SAN FRANCISCO — Apple on Monday introduced a new version of its mobile operating system for iPhones and iPads that will bring a host of new features, including maps that let users zoom over a three-dimensional image of a city.
The new map software replaces Google data with Apple’s own mapping system, a sign that Apple is further distancing itself from the company that it once considered a close partner. Apple also overhauled its line of Mac computers.
“We are so proud of these products, as they’re perfect examples of what Apple does best,” said Timothy D. Cook, Apple’s chief executive, introducing the new products on the opening day of the company’s developer conference — a yearly event where Apple shows off its works-in-progress to entice software developers to continue creating software that runs on Apple’s devices. This was the first developer conference that Apple has held since the death of its cofounder and former chief executive, Steve Jobs, in October.
Apple updated its ultralight MacBook Air laptop with a faster microprocessor and an improved camera. But it made the boldest changes in its computer line to its high-end laptop computer, the MacBook Pro, which is now one-quarter thinner than the older model and has a high-resolution “retina display” akin to the screen on new iPads and iPhones. Apple was able to slim down the laptop, which will start at $2,200 for a model with a 15.4-inch screen, by eliminating its DVD drive and getting rid of its hard drive in favor of a faster form of storage technology called flash.
Apple’s move to drop the DVD drive echoes past moves by the company to drop technologies in its machines, like floppy-disk drives, that it viewed as outmoded, even though some consumers grumbled about the changes initially.
The new mapping system for Apple’s mobile devices will provide drivers with turn-by-turn directions, a feature that has long been available for free in smartphones running the competing Android operating system from Google. Apple created the 3-D view in its maps service, called Flyover, by shooting aerial photographs.
Since the introduction of the iPhone, Apple has relied on Google’s mapping data to drive the maps software included on the iPhone. Its abandonment of Google Maps underscores the heightening tension between the two companies.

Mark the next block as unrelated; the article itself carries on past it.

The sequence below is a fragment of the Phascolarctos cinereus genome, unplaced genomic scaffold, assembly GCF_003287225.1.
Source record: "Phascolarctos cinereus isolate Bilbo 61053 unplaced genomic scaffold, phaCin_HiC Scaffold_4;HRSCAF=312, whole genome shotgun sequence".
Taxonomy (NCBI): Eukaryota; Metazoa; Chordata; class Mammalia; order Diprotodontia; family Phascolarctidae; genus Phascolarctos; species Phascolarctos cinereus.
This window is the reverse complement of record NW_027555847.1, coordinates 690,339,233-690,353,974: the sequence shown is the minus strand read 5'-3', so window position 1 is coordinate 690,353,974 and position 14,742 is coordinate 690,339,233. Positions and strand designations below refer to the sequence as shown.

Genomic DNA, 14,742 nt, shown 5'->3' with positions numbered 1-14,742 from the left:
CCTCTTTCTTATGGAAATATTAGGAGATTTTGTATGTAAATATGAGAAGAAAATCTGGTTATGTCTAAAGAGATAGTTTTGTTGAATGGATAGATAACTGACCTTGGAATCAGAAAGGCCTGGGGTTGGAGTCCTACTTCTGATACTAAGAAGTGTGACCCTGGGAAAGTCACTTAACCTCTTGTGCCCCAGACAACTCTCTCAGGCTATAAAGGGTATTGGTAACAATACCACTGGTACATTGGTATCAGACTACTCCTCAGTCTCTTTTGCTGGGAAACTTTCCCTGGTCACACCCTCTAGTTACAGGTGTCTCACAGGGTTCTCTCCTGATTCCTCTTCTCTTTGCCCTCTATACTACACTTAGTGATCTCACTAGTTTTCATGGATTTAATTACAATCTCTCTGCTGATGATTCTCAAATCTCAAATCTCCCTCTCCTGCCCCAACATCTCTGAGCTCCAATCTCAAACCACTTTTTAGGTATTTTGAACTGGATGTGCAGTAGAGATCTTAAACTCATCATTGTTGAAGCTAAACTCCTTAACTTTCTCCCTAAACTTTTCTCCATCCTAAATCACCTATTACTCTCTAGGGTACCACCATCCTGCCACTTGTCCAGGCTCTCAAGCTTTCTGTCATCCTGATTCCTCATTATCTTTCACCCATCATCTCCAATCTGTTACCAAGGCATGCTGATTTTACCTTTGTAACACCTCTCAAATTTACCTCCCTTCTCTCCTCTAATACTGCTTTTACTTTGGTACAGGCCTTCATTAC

Although they were once collaborators, their relationship gradually eroded after Google released Android, its mobile operating system that competes with the iPhone.
To catch up with Google on creating a mapping database, Apple acquired three mapping companies over the past three years: Placebase, Poly9, and C3 Technologies. It is also using map data from TomTom, a Dutch manufacturer.
Other new features in the new mobile operating system, iOS 6, include improvements to Siri, the voice-activated virtual assistant in the latest iPhone. While Siri initially worked with a limited set of Internet services — allowing users to, say, search for restaurants through Yelp — it will now let them use voice commands to search for sports statistics, make restaurant reservations using OpenTable, and look up showtimes for movies.
Siri also has a new function, Eyes Free, that will allow car drivers to communicate with it by pushing a button on their car steering wheels. General Motors, BMW, and Toyota are among the auto manufacturers who have agreed to put such a button in their vehicles.
Apple also said it reached an agreement with Facebook that more deeply weaves the social network into Apple’s devices, allowing people to share photos to Facebook, for example, without having to open a separate Facebook app.